This month is an excellent time to learn all about computers, how to use them, what’s good about them and what’s not so good.
Computers are here to stay and kids are going to use them, so it’s a good idea to understand some of the issues with computer use.
The Internet can be a wonderful resource for kids. They can use it to research school reports, communicate with teachers and other kids, and play interactive games.
But that access can also pose hazards. That’s why it’s important to be aware of what your kids see and hear on the Internet, who they meet, and what they share about themselves on line.
Just like any safety issue, it’s wise to talk with your kids about your concerns, take advantage of resources to protect them, and keep a close eye on their activities.
Take an active role in protecting your kids from Internet predators and sexually explicit materials on line. To do that:
¨ Become computer literate and learn how to block objectionable material.
¨ Keep the computer in a common area, not in individual bedrooms, where you can watch and monitor its use.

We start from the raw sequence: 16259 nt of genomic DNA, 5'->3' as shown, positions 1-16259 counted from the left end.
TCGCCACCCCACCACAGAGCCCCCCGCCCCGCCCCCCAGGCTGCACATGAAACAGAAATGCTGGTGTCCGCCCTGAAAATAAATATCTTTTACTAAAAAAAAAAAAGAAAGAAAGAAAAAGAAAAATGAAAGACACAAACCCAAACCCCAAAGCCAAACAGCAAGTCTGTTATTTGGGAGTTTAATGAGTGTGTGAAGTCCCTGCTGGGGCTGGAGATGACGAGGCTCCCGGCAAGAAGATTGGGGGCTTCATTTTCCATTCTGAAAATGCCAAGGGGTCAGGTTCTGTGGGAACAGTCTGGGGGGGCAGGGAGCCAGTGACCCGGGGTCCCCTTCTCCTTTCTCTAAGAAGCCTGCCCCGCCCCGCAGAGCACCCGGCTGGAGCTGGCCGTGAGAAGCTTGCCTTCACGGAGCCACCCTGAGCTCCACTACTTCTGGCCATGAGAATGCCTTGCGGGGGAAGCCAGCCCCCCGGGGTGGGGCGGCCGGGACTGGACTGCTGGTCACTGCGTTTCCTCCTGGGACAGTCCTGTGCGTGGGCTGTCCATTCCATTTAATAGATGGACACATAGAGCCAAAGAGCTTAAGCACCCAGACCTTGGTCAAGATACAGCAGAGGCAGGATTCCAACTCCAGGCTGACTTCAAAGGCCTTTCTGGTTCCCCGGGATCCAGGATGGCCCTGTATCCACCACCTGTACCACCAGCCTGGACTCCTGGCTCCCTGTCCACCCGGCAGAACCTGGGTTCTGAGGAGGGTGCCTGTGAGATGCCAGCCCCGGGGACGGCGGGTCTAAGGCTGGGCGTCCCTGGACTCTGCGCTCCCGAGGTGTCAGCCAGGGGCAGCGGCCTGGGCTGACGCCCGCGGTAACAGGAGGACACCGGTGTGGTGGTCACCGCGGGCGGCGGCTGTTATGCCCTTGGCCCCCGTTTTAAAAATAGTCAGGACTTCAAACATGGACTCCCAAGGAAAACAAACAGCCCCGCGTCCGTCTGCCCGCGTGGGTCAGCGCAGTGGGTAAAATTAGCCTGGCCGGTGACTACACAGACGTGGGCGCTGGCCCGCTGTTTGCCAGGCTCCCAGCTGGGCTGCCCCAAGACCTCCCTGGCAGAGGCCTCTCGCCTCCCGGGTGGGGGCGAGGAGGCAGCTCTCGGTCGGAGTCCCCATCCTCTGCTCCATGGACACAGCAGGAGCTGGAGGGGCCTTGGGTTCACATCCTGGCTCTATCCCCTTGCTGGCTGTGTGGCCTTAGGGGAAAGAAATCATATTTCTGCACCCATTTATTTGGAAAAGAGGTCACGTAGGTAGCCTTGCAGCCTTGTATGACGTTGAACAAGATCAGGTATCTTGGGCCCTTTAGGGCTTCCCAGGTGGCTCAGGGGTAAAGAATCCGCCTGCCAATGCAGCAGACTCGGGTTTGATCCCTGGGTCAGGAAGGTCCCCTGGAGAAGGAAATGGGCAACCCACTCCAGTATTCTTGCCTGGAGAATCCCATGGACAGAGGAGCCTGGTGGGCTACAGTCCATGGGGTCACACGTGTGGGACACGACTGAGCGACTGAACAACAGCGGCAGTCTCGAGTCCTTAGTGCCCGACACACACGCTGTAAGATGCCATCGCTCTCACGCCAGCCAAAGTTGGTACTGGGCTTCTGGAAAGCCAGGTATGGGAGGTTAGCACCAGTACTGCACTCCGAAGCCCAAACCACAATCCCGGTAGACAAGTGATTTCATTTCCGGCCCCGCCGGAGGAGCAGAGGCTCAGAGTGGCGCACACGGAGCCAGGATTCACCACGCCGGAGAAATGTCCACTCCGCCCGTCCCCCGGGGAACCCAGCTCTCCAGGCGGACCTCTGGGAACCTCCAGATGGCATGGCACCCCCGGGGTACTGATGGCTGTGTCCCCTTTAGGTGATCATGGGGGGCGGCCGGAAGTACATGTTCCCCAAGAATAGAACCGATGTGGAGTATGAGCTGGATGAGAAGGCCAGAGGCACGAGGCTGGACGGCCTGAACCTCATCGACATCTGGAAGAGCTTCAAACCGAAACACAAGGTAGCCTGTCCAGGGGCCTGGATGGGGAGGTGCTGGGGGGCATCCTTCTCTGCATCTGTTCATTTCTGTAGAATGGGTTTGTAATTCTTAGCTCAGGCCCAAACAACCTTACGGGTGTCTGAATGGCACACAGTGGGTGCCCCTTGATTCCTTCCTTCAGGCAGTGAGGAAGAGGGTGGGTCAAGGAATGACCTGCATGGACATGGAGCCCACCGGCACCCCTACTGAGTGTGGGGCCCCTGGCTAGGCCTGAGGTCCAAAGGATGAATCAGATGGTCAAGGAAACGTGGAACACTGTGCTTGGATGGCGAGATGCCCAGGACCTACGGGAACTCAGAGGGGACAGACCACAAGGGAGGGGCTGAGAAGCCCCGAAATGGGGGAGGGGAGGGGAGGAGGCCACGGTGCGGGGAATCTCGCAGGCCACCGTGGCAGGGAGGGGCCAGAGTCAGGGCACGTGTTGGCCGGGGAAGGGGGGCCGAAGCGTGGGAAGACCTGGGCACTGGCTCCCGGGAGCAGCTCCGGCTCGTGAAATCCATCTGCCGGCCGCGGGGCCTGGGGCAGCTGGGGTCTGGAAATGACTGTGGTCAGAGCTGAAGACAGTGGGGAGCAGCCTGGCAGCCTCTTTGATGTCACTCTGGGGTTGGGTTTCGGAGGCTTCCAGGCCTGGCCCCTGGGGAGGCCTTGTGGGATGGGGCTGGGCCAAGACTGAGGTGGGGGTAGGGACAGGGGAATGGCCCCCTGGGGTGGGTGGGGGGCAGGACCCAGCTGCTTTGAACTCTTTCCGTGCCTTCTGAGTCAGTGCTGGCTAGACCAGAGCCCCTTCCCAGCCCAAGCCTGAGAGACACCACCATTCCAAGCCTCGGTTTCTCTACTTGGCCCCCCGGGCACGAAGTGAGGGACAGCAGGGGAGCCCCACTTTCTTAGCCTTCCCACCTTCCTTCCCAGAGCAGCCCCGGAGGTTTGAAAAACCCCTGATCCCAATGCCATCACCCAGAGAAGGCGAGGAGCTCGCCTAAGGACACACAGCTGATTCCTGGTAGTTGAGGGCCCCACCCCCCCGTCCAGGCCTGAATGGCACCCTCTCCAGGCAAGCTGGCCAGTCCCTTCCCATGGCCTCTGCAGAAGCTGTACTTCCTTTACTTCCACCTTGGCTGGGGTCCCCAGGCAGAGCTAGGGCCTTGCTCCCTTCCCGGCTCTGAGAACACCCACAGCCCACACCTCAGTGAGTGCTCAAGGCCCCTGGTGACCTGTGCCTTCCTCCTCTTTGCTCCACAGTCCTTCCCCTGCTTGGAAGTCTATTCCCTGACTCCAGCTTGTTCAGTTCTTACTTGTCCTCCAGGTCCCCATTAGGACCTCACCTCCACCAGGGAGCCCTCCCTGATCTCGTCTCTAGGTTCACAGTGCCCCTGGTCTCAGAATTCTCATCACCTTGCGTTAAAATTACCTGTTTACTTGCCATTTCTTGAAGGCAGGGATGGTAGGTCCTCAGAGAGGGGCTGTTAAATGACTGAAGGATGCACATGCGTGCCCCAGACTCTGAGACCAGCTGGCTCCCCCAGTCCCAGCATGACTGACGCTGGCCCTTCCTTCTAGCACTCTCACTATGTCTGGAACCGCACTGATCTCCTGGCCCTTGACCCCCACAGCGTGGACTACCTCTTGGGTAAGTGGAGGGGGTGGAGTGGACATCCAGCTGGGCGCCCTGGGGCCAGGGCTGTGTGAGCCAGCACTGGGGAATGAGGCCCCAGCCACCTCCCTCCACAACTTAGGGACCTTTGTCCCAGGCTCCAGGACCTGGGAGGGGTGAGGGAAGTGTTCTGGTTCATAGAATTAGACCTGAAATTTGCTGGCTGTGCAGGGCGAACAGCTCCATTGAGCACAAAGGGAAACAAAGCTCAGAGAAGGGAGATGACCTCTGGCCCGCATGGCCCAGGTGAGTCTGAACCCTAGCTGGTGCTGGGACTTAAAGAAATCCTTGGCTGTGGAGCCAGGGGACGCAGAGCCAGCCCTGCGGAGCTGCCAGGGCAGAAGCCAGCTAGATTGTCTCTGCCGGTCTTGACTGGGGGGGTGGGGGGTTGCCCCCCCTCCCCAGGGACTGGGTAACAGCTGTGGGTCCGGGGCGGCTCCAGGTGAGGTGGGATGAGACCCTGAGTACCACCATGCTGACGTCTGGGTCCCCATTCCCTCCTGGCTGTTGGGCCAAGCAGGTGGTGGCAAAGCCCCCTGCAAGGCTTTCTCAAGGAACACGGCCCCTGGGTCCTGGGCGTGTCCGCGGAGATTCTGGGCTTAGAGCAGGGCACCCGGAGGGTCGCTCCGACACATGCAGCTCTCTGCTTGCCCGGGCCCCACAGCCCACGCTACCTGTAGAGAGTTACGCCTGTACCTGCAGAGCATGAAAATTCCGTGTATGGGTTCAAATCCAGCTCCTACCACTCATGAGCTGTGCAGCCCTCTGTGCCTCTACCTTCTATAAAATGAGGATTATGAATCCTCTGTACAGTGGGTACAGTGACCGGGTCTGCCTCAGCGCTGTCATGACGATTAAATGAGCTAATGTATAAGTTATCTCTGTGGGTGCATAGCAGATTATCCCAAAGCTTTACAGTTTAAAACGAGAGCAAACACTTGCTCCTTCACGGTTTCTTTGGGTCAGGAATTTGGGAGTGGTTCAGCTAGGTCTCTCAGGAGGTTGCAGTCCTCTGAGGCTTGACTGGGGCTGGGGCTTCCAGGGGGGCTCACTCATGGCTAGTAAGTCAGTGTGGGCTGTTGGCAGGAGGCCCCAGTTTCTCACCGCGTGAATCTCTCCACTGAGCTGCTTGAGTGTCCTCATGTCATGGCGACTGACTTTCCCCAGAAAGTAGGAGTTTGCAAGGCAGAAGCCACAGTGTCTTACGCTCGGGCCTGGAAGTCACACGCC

¨ Share an email account with your child so you can monitor messages.
¨ Bookmark kid’s favorite sites for easy access.
¨ Spend time online together to teach your kids appropriate online behavior. …..kidshealth.org
Research shows that families play an important role in children’s reading success. By reading aloud with your children and encouraging them to read on their own, you are helping them become better readers, better listeners, and better students.
You are also helping them build vocabulary and language skills, and helping them gain knowledge about the world around them.
When you read aloud together, children learn quickly that reading in important. Most of all, the learn that reading is fun!
It’s never too early—or too late— to start. All children, even infants and teens, can benefit from listening to you read aloud.
Point out print everywhere.
Talk about the written words you see in the world around you. Ask your child to find a new word on each outing.
Get your child evaluated if you have concerns.
Please be sure to see your child’s pediatrician or teacher as soon as possible if you have concerns about your child’s language development, hearing, or sight.
Talk about writing, too.
Mention to your child how we read from left to right and how words are separated by spaces.
Read it again and again.
Go ahead and read your child’s favorite book for the 100th time. Children love the repetition.